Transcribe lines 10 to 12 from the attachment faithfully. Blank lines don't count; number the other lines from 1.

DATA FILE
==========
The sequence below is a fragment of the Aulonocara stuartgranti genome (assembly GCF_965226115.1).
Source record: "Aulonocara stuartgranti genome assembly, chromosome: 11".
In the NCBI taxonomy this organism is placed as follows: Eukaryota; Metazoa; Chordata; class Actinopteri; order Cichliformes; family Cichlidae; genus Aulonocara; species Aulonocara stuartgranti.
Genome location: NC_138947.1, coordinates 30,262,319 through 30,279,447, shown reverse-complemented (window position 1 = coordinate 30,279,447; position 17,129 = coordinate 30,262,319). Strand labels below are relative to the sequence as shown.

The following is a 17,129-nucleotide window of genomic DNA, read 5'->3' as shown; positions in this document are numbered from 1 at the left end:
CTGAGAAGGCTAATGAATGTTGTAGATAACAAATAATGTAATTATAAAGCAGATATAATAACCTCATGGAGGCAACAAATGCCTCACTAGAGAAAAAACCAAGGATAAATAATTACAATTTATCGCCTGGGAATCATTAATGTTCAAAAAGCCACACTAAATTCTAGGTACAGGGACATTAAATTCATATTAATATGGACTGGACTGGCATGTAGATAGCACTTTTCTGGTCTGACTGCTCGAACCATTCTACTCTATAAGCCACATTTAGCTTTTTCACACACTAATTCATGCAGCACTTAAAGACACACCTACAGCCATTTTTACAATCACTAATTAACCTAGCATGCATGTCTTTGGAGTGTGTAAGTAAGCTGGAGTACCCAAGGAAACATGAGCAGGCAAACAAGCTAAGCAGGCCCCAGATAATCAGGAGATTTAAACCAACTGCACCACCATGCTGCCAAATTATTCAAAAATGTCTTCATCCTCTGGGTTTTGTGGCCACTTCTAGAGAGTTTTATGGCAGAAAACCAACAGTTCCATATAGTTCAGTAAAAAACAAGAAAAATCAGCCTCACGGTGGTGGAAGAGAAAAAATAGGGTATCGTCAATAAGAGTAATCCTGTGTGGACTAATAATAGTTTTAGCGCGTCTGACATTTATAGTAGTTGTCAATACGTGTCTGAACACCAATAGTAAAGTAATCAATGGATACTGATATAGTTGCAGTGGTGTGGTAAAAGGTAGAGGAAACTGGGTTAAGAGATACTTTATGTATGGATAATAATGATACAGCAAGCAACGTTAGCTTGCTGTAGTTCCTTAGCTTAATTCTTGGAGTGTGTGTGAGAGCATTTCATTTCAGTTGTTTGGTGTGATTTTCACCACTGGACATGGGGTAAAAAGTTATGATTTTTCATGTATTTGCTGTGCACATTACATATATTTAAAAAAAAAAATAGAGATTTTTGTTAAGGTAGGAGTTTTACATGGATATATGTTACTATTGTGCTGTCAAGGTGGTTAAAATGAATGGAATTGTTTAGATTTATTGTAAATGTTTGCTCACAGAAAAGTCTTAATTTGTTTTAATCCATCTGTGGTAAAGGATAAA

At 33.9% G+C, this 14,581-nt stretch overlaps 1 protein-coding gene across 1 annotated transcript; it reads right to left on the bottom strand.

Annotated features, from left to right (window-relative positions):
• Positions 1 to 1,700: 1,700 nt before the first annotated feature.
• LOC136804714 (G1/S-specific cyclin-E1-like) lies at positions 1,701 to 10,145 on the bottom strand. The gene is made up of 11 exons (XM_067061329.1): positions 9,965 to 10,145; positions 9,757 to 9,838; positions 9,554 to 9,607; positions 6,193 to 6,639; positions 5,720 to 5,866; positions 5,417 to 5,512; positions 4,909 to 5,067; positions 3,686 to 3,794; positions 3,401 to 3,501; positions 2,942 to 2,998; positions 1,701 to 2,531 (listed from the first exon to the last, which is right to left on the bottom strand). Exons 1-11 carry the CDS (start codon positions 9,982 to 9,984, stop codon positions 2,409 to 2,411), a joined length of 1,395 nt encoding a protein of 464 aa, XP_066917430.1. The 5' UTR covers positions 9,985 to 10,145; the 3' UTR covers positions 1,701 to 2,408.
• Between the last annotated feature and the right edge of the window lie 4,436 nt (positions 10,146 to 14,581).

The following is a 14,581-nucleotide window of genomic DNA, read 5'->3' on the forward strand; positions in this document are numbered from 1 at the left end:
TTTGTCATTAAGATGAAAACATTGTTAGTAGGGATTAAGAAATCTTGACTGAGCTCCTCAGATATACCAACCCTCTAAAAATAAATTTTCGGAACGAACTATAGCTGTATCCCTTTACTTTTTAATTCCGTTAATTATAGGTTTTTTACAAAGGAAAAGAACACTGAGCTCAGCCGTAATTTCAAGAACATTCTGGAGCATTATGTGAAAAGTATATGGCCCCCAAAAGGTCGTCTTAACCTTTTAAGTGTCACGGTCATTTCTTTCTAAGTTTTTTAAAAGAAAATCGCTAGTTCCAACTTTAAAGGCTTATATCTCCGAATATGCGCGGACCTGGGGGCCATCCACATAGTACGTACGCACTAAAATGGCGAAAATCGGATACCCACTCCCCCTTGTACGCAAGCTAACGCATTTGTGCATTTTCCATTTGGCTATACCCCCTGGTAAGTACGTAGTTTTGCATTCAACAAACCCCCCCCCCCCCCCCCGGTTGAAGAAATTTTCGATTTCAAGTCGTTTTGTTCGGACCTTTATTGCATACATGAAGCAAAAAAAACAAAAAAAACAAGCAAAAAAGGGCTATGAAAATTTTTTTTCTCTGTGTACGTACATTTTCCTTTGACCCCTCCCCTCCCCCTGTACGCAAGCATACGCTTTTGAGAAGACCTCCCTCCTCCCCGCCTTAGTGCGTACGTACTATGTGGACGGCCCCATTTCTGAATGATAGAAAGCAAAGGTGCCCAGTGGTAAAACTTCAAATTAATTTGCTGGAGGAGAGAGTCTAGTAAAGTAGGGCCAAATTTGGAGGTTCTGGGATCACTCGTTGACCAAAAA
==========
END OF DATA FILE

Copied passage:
• LOC136804714 (G1/S-specific cyclin-E1-like) lies at positions 1,701 to 10,145 on the bottom strand. The gene is made up of 11 exons (XM_067061329.1): positions 9,965 to 10,145; positions 9,757 to 9,838; positions 9,554 to 9,607; positions 6,193 to 6,639; positions 5,720 to 5,866; positions 5,417 to 5,512; positions 4,909 to 5,067; positions 3,686 to 3,794; positions 3,401 to 3,501; positions 2,942 to 2,998; positions 1,701 to 2,531 (listed from the first exon to the last, which is right to left on the bottom strand). Exons 1-11 carry the CDS (start codon positions 9,982 to 9,984, stop codon positions 2,409 to 2,411), a joined length of 1,395 nt encoding a protein of 464 aa, XP_066917430.1. The 5' UTR covers positions 9,985 to 10,145; the 3' UTR covers positions 1,701 to 2,408.
• Between the last annotated feature and the right edge of the window lie 4,436 nt (positions 10,146 to 14,581).

The following is a 14,581-nucleotide window of genomic DNA, read 5'->3' on the forward strand; positions in this document are numbered from 1 at the left end: